Okay, so maybe it’s not a developing nation thing. Maybe it’s a city thing. It’s the same in New York City as it is in Busan, Korea as it is in San Jose, Costa Rica, as it is in Naha, Okinawa, Japan. It’s gritty and grimy and somehow I like it. It reminds me of good times and being alive. And that’s how I felt this morning, exploring my little city.
I moved up the side street eager to see new things, curious eyes hidden behind my enormous sunglasses. Almost everything was closed and the odd bicyclist slid on past. I kept walking and the alley deposited me into a covered street market. I had been there before. Row upon row of shop selling almost the exact same thing, ceramic shisa lions, seaglass jewelry, weird Okinawan candies or bottles of awamori with habu snakes embalmed inside, pottery and hand-blown Okinawan glass. And of course the inevitable array of Chinese Cheap Stuff: plastic clocks, polyester old lady shirts, small uncomfortable-looking slippers and faux running waterfalls.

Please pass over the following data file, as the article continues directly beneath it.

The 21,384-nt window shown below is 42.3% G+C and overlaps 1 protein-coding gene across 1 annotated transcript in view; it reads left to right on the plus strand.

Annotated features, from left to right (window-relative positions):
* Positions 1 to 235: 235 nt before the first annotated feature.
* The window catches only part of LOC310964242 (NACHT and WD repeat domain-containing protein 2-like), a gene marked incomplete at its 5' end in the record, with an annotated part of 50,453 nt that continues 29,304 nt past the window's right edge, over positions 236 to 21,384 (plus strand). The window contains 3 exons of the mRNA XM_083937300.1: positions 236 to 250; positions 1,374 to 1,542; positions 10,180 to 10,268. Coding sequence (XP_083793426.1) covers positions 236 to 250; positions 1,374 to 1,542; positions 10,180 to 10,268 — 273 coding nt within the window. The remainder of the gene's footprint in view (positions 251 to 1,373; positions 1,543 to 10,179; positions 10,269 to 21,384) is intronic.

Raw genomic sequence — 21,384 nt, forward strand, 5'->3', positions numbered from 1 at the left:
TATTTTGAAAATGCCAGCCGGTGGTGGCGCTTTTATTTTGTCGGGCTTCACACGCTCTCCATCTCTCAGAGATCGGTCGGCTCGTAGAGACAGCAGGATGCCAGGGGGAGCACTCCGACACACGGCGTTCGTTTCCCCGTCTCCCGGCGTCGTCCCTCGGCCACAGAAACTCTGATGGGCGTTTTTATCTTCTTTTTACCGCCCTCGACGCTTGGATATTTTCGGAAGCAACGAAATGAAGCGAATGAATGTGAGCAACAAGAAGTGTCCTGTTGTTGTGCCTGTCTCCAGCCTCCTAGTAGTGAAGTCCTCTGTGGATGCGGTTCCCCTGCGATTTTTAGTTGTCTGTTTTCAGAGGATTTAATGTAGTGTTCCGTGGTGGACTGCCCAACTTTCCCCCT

Anyhow, most of the shops were closed, so I kept on walking. This covered street market thing (just alleys covered with plastic roofing like you’d find on a shed) – I had thought it was just two long streets running parallel to one another. But today, I discovered it was a gigantic, incomprehensible maze. Alley after alley tumbling into one another, and they all looked the same. Eventually, I didn’t care what I saw, I just wanted out of the gloom and into the natural sunlight.
Finally, I made it out blinking into the light and was excited ’cause I’d ended up in a spot that I had never been to before…and I saw food! Trying out local foods is an essential part of any adventure, in my mind. I stopped at the nearest street-food stand. It had a lot of fried stuff in it, and I like fried stuff. I got the most familiar looking item. I was hungry and didn’t feel too adventurous, well at least when it came to satisfying my stomach. It was an Okinawan doughnut, only 30yen (like a quarter). It was greasy and good and the lady gave me a whole packet of tissues to clean my greasy fingers with. I crossed the street, doughnut in hand, to what looked to me like really old-timey, run down Asian buildings. You know, the kind with tiled sloped roofs. There were clothes drying between them, a little canal, people emptying crates of God-knows-what. Although the area looked old and foreign and therefore interesting, I began to feel really out of place, ’cause there were no apartments, or stores or any reason whatsoever for a sober gaijin like me to be wondering through there. So I just to continued to gnaw on my doughnut, cool-like, and moved on.